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JAZZ CD REVIEW

 

By Mike Zwerin

PARIS, 15 DECEMBER 2005 —The following recommendations from around the planet have been chosen on the basis of quality alone; style has nothing to do with anything. As Duke Ellington famously said, "there are only two kinds of music, good and bad."

Robert Magris Europlane: Check-In (Soul Note)



Magris is a pianist who lives in Trieste, where this was recorded for an Italian record company. It features a front line of Tony Lakatos and Michael Erian, who are Hungarian and Austrian respectively, on hard-driving tenor saxophones. This is more evidence that, although it was once strictly American, jazz has become a universal language.

 

Me'Shell NdegeOcello: Dance of the Infidel (Universal)



Bass-guitarist, arranger and singer, Me'Shell has been influenced in more or less equal parts by Steve Coleman and Prince. She has been a star since she signed with Madonna's Maverick label in the 1990s. The multitalented Meshell works solo much of the time. Making this album, she was happy to be part of a band - which included Wallace Roney, Kenny Garrett, Matthew Garrison, Jack De Johnette, Don Byron and Mino Cinelu - for a change. They all move gracefully between jazz and rock, soft and loud, freedom and structure, and the music of Northern and Southern Hemispheres.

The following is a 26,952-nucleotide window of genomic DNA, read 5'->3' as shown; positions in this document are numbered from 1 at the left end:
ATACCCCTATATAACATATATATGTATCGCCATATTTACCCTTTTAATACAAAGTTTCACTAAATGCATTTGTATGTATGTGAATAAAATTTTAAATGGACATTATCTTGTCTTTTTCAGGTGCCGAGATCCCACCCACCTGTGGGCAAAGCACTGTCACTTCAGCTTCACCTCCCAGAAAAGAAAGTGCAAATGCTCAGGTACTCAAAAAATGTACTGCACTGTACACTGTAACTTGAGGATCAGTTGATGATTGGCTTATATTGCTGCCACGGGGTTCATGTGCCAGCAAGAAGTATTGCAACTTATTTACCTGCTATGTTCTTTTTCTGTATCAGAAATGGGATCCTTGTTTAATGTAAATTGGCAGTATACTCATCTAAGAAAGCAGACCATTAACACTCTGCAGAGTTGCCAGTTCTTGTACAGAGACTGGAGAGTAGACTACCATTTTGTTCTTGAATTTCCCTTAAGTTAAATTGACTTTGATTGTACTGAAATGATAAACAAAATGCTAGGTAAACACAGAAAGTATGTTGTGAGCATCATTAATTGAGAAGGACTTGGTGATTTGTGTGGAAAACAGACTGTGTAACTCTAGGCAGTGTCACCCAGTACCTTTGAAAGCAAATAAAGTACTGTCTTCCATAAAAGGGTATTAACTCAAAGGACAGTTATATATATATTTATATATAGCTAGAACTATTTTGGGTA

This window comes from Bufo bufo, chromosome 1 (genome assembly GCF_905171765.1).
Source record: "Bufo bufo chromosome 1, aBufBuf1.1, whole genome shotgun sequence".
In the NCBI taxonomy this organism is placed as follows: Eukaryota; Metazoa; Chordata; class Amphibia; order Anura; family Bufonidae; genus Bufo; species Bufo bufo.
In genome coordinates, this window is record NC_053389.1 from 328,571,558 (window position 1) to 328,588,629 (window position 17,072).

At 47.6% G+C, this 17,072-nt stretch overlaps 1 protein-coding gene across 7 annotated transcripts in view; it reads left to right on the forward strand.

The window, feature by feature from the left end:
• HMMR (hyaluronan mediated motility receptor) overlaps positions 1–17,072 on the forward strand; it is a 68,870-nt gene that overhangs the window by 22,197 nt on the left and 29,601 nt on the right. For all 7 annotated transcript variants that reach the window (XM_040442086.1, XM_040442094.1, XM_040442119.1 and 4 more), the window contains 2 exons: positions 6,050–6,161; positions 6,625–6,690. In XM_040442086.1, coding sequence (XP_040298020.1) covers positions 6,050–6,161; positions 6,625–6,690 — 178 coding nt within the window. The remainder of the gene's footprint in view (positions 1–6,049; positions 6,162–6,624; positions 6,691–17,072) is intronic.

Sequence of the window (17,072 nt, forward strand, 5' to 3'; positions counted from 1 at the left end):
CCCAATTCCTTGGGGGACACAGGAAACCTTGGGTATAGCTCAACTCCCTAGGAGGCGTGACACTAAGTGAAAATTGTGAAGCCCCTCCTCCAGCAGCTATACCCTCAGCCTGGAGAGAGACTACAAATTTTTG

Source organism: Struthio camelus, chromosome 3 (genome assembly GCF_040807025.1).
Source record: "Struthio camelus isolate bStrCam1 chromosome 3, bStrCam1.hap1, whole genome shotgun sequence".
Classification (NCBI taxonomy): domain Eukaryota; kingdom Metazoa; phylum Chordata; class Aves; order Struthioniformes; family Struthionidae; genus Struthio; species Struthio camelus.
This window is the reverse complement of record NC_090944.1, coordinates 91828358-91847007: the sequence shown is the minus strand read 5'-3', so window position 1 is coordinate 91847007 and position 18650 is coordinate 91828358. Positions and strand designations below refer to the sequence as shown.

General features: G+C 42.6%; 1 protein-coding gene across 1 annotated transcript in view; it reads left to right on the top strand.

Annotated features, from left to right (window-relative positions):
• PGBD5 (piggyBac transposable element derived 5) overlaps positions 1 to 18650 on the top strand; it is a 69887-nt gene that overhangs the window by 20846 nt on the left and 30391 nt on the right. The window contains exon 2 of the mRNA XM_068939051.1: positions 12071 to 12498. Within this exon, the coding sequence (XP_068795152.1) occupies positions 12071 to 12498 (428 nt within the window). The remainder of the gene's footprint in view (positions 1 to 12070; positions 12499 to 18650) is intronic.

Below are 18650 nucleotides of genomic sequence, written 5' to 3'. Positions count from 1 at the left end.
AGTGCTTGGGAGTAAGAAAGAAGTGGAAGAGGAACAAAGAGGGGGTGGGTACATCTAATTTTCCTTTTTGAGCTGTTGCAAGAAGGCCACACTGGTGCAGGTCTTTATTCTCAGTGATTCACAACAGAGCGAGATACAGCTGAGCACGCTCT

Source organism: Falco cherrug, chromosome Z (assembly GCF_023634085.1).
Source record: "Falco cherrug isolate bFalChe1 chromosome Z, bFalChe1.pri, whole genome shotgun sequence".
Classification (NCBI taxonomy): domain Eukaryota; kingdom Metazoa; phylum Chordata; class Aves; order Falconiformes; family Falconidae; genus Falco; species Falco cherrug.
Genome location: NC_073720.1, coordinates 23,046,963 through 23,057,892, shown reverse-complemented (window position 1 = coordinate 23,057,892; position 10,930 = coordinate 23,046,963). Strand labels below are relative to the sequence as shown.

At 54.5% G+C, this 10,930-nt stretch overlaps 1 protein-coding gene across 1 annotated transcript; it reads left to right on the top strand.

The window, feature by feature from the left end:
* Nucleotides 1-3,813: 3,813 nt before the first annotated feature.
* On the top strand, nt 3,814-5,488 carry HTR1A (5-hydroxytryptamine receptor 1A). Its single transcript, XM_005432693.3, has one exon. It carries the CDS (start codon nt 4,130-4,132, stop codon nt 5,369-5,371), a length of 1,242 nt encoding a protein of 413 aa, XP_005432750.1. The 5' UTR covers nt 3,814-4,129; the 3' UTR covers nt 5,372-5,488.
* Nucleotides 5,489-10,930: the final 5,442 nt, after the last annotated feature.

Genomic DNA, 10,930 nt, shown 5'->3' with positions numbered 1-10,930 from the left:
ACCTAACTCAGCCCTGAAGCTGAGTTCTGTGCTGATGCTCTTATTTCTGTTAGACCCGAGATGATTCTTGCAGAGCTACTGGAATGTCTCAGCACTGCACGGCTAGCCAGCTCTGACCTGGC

Dexter Gordon: Mosaic Select (Mosaic Records/3 CDs)

It is always a treat to hear a franchise tenor saxophonist at the top of his game with a rhythm section worthy of him. Here he is with George Cables, Rufus Reid and Eddie Gladden live at the Keystone club in San Francisco in 1978 and 1979. Long-Tall Dexter was a big man with a big sound who staked out his territory with great individuality, beauty, joy and authority. The Mosaic label continues to keep such essential stuff in their catalogue, though depending on where you live, you may have to go online to find it: www.mosaicrecords.com.

 

Le Sacre du Tympan: Le Retour!" (Label Blue)



The name of this French band is a pun on Le Sacré du printemps, Igor Stravinsky's The Rite of Spring.  Each track is another percussive sound sketch - from Stravinsky's dissonance to Ellington's consonance, with touches of salsa, bebop, Weather Report, a Balkan brass band and kitschy James Bond and spaghetti-western soundtrack knockoffs. The leader, Fred Pallem, calls it "Popp music."

 

Mike Zwerin's new book, The Parisian Jazz Chronicles : An Improvisational Memoir, has just been published by Yale University Press. 



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